Stephen Elliott-Buckley | CUPE Research

For a dozen years, the BC Liberal government has taken an anti-union approach to public sector labour relations. At the same time they have made a series of changes to BC’s employment standards legislation that have exempted unionized workers and other groups from the benefit of certain provisions and made the working lives of vulnerable workers even more precarious.

The BC Employment Standards Coalition formed in 2010 to examine ways of modernizing the act and restoring protections to vulnerable workers. Part of what makes the coalition unique is the breadth of its membership, drawing from a variety of advocacy groups, the labour movement, academia and the legal community.

The coalition is currently working on legislative proposals and campaigns related to the employment standards act, including improvements to provisions regarding wages, child labour, tips and gratuities, hours of work and overtime, statutory holidays with pay, migrant workers, and enforcement.

Among the first of the coalition’s legislative proposals is a recommendation to protect children from being exploited in the workplace, titled the Real Child Worker Protection Legislation and Regulation. BC’s law currently allows children as young as 12 to work with parental or guardian permission.  The proposed legislation increases that age to 18 unless a parent or guardian has provided written permission, with a hard floor of 14. The act also allows children to work up to four hours on school days. The proposed legislation reduces that to two hours and requires work to end by 9 p.m. It also enhances supervision requirements and establishes a registry of minors who work.

The coalition has also developed a comprehensive Backgrounder on Migrant Worker Recruitment & Protection to explain why this large and growing vulnerable segment of the BC workforce needs legislative support.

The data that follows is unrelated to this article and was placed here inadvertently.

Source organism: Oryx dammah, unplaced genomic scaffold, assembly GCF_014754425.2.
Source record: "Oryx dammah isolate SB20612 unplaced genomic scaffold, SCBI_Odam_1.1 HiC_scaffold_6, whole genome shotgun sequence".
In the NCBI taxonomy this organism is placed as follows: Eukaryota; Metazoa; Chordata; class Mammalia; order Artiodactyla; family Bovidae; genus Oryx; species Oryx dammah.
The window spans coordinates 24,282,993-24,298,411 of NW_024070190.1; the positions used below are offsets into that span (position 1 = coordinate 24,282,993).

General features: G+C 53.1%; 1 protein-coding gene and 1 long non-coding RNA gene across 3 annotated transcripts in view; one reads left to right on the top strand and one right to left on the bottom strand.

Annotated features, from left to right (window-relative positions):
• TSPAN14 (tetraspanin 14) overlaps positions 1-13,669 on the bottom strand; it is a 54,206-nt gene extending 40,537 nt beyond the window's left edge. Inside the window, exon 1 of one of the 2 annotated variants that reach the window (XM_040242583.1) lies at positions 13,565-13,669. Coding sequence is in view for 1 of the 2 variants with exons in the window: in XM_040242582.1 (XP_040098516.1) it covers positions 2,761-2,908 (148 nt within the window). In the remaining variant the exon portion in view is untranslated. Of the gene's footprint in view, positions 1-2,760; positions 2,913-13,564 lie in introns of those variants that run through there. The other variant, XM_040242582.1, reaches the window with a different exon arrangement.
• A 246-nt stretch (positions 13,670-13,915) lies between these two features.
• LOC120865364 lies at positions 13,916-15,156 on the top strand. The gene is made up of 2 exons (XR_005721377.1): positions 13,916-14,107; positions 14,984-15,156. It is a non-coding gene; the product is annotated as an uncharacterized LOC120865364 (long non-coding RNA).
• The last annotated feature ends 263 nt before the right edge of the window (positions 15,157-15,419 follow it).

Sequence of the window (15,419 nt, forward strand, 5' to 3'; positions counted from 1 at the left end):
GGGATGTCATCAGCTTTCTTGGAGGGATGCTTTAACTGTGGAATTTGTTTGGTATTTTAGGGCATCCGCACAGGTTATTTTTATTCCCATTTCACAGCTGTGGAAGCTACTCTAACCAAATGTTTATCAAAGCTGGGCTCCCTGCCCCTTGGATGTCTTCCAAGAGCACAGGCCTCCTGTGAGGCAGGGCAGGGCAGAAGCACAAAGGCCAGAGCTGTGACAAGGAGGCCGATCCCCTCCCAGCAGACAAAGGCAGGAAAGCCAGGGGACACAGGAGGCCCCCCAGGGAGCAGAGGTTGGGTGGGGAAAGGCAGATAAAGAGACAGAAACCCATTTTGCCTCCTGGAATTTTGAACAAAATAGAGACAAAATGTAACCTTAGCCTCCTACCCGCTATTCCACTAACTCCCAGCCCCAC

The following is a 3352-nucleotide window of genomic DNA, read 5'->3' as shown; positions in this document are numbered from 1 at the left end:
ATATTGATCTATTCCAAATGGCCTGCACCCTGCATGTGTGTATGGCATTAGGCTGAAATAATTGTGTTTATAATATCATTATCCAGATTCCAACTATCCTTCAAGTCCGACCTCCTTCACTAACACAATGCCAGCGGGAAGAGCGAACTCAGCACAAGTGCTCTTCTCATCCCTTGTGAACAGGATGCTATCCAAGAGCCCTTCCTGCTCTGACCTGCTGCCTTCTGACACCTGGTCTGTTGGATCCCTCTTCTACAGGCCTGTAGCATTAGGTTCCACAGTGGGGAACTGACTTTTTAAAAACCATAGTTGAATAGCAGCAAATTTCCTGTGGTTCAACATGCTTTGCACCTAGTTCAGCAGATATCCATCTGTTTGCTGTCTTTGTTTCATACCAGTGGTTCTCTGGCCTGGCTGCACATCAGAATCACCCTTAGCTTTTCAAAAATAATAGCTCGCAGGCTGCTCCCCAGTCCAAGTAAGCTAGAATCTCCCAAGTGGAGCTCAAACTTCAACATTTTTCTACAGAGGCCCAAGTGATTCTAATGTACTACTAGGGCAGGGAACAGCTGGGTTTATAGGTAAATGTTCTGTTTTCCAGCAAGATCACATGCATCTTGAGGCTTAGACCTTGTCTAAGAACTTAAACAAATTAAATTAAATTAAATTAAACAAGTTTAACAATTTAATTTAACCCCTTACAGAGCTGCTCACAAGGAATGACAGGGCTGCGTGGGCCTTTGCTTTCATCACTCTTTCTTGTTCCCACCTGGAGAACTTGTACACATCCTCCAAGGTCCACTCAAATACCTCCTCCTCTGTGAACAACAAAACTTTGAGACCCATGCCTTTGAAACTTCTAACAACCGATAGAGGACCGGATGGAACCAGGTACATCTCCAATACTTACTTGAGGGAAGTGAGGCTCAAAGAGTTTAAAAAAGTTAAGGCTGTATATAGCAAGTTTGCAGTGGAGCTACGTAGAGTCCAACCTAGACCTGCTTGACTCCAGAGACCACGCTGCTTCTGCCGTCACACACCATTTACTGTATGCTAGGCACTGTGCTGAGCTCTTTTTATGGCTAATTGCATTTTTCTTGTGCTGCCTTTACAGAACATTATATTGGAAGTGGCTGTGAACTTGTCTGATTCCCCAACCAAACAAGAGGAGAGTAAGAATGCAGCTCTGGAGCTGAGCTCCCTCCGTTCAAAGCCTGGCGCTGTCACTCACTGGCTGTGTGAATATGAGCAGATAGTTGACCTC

Another proposal, the Migrant Worker Recruitment & Protection Model Legislation, incorporates better rights and protections from employment standards legislation in Manitoba, Nova Scotia, Alberta and Quebec, and from International Labour Organization conventions and resolutions. The proposed legislation improves language on ensuring workers are informed of their rights, reasonable and proper accommodations, minimum hours of work, protection against reprisals, the licensing of recruiters, and work schedules for domestic workers.

In 2011, coalition members met with the Ministry of Labour to advocate for improvements to the Employment Standards Act and to express their concerns regarding BC’s current labour policies and practices.

They advocated for the elimination of, or improvements to, the minimum piece rate-based wages for farm workers who hand-harvest 15 different agricultural products.

When the Minister of Labour announced that the system was not going to be changed, thereby freezing these farm worker minimum wages indefinitely, the coalition issued a critique of this government decision titled Minimum Wages for Hand Harvesting Farm Workers Frozen Again by BC Government and launched a supporting petition calling for the same minimum wage as other workers, instead of payment by volume or weight of crops the worker picks.

Find these documents and read more about the coalition’s work at